Chip Shortage Slows Production Across Multiple Industries
The shortage of semiconductors is now hurting industries across several sectors of the global economy, according to reports.
“A chip shortage that started as consumers stocked up on personal computers and other electronics during the Covid-19 pandemic now threatens to snarl car production around the world,” writes Kif Leswing of CNBC. “On Tuesday, GM said that it would extend production cuts in the U.S., Canada, and Mexico until the middle of March. They join a long list of major automakers, including Ford, Honda and Fiat Chrysler, which have warned investors or slowed vehicle production because of the chip shortage.”
Sony blamed short supplies of its popular PlayStation 5 game console on the chip issue, which may linger for months amid strong demand.
Tesla Faces Regulatory Scrutiny in China
Tesla has attracted attention from regulators in China over questions of quality.
“The electric carmaker has been summoned by five Chinese regulatory agencies to answer questions about the quality of its Shanghai-made Model 3 cars, according to a statement released Monday by the State Administration for Market Regulation (SAMR),” writes Laura He of CNN Business. “The meeting is troubling for Tesla. Thanks to Musk's courting of officials, Tesla had managed to avoid cumbersome restraints imposed on global rivals trying to do business in China … But for the past few weeks, Tesla has been heavily criticized within China for a series of problems involving its cars, culminating in Monday's announcement.”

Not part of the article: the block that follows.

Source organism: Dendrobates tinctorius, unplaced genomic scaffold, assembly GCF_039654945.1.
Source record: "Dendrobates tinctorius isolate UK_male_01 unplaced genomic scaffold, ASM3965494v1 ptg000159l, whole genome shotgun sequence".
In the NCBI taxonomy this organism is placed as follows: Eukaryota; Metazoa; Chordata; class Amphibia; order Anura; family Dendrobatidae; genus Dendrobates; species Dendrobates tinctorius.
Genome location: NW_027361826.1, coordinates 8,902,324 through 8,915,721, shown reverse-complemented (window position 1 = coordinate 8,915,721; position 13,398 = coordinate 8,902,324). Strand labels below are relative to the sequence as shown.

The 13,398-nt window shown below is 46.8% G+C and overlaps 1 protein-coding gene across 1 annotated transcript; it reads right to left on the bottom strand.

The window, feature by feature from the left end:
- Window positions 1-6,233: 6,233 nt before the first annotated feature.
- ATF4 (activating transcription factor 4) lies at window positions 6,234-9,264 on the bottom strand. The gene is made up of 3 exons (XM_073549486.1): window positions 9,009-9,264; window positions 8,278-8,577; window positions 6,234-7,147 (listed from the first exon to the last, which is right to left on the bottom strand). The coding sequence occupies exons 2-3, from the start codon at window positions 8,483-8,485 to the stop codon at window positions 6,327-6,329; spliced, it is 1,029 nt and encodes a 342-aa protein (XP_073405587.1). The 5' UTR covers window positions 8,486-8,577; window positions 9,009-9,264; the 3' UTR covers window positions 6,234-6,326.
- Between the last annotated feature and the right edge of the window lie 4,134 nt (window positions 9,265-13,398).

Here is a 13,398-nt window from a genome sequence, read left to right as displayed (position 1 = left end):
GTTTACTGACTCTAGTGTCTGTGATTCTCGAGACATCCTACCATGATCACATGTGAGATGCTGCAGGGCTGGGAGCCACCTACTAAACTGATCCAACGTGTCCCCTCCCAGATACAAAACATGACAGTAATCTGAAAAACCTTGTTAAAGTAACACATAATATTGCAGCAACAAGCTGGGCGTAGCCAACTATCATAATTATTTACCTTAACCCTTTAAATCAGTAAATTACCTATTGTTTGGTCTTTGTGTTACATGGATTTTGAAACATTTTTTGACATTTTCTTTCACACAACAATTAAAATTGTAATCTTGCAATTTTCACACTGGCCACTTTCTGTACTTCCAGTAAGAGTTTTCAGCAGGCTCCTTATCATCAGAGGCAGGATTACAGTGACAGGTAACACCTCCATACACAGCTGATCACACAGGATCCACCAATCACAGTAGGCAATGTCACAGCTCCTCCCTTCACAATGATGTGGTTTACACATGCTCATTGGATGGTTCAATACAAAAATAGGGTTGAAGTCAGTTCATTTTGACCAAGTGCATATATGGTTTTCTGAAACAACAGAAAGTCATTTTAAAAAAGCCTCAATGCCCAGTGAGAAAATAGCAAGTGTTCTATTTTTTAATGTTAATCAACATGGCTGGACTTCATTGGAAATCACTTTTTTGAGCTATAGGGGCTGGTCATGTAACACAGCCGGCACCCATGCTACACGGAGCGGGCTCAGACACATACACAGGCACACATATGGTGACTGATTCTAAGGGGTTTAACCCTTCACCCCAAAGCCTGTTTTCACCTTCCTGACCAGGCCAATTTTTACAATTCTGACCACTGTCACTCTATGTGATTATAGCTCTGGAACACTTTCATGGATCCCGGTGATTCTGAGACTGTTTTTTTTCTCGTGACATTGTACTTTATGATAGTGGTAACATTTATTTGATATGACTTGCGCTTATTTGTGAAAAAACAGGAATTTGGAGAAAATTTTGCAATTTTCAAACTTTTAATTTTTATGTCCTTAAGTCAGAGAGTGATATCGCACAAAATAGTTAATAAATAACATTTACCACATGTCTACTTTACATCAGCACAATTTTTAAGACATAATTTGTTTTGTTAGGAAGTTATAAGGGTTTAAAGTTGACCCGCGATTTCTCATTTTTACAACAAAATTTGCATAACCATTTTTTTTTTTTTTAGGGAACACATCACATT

Investment in Education Technology Accelerates
Here’s an interesting trend: Investors are looking for edtech startups, and apparently finding worthy candidates for funding. From my perspective, the timing feels right for a wave of education technology products and services.
“Shauntel Garvey and Jennifer Carolan liked edtech before the sector was cool, so the duo co-founded Reach Capital in 2015 with a $53 million debut fund. The San Francisco-based venture firm has since put checks into education startups including Newsela, Sketchy, ClassDojo and Outschool, landing six exits so far,” writes Natasha Mascarenhas in TechCrunch. “Now, after seeing its portfolio accelerate in the wake of the coronavirus, Reach is announcing its third fund aimed at backing edtech startups. Reach Capital III is a $165 million fund, the firm’s biggest to date.”
Clubhouse App Blocked by Chinese Government
A social media app that had recently become popular with thousands of Chinese speakers was targeted by government censors and blocked.
“Clubhouse, a new social media app that emerged faster than the censors could block it, became a place for Mandarin Chinese speakers from the mainland and anywhere else to speak their minds,” writes Li Yuan in The New York Times. “In Clubhouse’s audio chatrooms, people from the mainland joined those from Taiwan, Hong Kong, the global Chinese diaspora and anybody else who was interested to share thoughts … The Chinese government blocked the app Monday afternoon.